Yamantaka // Sonic Titan
Oct 28, 2013 Web Exclusive
Not too many groups effectively infuse heavy music with high/low art collisions, pan-ethnic anthropological celebrations, operatic inclinations, and theatricality bordering on cartoonishness, but Yamantaka // Sonic Titan do it almost effortlessly, placing the whole mess in a sort of sonic dreamscape.
UZU's the album equivalent of a creepy music box in an art (or horror) vignette, alone in a room, spinning, come to life. Dreams. Nightmares. Whales. 16th century Chinese myths. Mazu, goddess of the sea. It's an art-rock opera, songs flowing together with vague narrative, ripe with melodrama, and more than a hint of heavy metal's suspension of disbelief demanded of each listener.
The band revealed "One" early on, and it's a shining example of what they can do: heavy, surreal, and unrepentantly psychedelic. It opens with an Iroquois chant, slips into sleek guitar pop verses, boasts a chorus turnaround that makes you want to punch a wall, and eventually explodes in a mishmash of rapidly panning noise.
The churning art-prog of "Whalesong," with its tom-heavy drum approach and strident melodicism, brings Angeldust-vintage Faith No More to mind before exploding with psychedelic opera notes. Speaking of those toms, YT // ST's drum production deserves specific mention, jumping from distant room mics to a minimal, up-front, hypercompressed treatment. Drummer Alaska B's snare sound is willfully unique (or she just broke all her snares), and it's as much a part of the group's sound as Ruby Kato Attwood's monster vocal range.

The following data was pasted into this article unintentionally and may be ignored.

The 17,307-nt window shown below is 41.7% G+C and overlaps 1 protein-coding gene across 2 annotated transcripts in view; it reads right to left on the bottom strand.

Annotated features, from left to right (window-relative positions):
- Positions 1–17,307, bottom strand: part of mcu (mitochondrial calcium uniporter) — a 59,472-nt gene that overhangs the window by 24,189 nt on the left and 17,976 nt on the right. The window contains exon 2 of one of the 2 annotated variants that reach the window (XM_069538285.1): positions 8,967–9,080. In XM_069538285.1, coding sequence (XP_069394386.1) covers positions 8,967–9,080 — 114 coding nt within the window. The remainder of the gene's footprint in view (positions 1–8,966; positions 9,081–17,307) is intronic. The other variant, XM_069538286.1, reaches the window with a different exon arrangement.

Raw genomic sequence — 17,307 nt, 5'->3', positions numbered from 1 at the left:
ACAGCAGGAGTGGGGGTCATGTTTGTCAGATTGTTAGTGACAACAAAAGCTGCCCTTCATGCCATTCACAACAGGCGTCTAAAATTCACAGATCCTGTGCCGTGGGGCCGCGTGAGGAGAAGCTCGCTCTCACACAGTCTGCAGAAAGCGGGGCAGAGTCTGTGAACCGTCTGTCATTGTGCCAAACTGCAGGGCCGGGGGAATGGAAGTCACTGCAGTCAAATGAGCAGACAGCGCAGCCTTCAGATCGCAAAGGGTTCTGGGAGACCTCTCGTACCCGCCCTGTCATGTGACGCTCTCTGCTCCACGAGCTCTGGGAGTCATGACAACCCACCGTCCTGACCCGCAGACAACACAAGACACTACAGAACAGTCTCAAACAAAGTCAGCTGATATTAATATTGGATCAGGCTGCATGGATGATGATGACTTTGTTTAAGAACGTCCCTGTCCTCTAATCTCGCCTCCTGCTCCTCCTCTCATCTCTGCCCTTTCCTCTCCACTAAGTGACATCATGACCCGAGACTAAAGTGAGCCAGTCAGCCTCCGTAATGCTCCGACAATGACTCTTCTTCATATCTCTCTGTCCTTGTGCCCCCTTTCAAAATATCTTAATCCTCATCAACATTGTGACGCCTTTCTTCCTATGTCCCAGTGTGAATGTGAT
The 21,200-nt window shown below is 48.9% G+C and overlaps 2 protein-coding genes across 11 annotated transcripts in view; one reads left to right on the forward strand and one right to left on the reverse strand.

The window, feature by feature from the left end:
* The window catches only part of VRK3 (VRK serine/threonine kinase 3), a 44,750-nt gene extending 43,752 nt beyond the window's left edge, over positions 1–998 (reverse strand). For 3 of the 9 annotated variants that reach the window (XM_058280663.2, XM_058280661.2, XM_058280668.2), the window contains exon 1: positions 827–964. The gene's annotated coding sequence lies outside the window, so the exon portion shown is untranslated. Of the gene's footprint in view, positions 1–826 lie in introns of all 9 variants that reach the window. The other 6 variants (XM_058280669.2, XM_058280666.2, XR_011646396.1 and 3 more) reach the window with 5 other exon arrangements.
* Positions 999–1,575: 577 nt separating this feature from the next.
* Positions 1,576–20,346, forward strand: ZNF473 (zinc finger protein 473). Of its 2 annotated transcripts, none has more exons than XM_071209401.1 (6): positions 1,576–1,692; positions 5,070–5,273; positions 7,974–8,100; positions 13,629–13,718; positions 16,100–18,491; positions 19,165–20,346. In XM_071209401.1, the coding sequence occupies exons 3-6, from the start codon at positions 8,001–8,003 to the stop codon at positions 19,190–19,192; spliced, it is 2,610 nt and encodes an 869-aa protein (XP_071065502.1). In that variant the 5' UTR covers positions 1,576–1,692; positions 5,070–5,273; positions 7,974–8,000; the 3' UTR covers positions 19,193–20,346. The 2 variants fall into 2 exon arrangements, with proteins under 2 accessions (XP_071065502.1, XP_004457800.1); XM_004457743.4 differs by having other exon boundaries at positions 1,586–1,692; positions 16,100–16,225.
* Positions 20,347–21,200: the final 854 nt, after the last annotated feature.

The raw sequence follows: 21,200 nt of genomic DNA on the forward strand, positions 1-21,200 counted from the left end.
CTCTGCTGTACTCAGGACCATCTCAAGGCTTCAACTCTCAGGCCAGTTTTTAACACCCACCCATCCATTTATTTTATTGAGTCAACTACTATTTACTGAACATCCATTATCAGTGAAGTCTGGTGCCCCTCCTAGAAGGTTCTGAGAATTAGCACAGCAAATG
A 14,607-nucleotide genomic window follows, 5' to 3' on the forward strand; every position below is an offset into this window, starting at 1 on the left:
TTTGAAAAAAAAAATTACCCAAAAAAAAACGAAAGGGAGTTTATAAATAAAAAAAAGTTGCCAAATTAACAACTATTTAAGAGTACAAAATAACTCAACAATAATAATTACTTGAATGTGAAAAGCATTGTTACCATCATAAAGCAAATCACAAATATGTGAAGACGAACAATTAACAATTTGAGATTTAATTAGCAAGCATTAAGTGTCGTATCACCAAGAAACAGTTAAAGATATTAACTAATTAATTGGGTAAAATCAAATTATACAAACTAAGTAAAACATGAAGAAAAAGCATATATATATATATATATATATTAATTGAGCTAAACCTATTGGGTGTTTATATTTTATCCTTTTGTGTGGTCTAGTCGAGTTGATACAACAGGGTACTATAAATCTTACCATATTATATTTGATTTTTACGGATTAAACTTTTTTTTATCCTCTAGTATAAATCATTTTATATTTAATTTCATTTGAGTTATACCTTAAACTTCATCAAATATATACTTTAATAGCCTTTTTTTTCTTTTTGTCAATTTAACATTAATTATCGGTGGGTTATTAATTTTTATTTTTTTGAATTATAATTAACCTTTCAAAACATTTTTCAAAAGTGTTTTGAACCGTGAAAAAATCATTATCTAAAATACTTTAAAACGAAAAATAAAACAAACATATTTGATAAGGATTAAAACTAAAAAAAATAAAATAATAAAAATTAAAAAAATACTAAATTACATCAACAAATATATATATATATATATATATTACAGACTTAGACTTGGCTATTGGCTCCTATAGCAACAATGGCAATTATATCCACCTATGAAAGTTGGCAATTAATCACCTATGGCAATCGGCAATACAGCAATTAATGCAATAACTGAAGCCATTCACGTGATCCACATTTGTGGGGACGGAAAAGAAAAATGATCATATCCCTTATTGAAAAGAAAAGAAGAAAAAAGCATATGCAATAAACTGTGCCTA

"Hall of Mirrors" is another highlight, plodding along dreamily, all drums and drama before Attwood takes a sort of rap verse. The chorus that follows absolutely erupts, all double kick drum and ecstatic intensity. It toes a common YT // ST line—metal, but not metal at all, really. Scratch-your-head heavy music.
"Windflower" drifts along on speedy keyboard arpeggios and extra measures, coming off perhaps like avant '80s neo-prog from Art Bears, Thinking Plague, or other progenitors of stubborn, oddball sonics and structure—these groups are also part of the formula here, most certainly, whether that's a coincidence or not. YT // ST always leave you grasping for those touchstones, because frankly nobody sounds like this. They've dreamed up a whole world for their music, practically. It's a fantasy, a dream. On "Seasickness Pt. 1" Attwood asks, "Where do I go when I sleep?" Band practice, no doubt. (www.ytstlabs.com)
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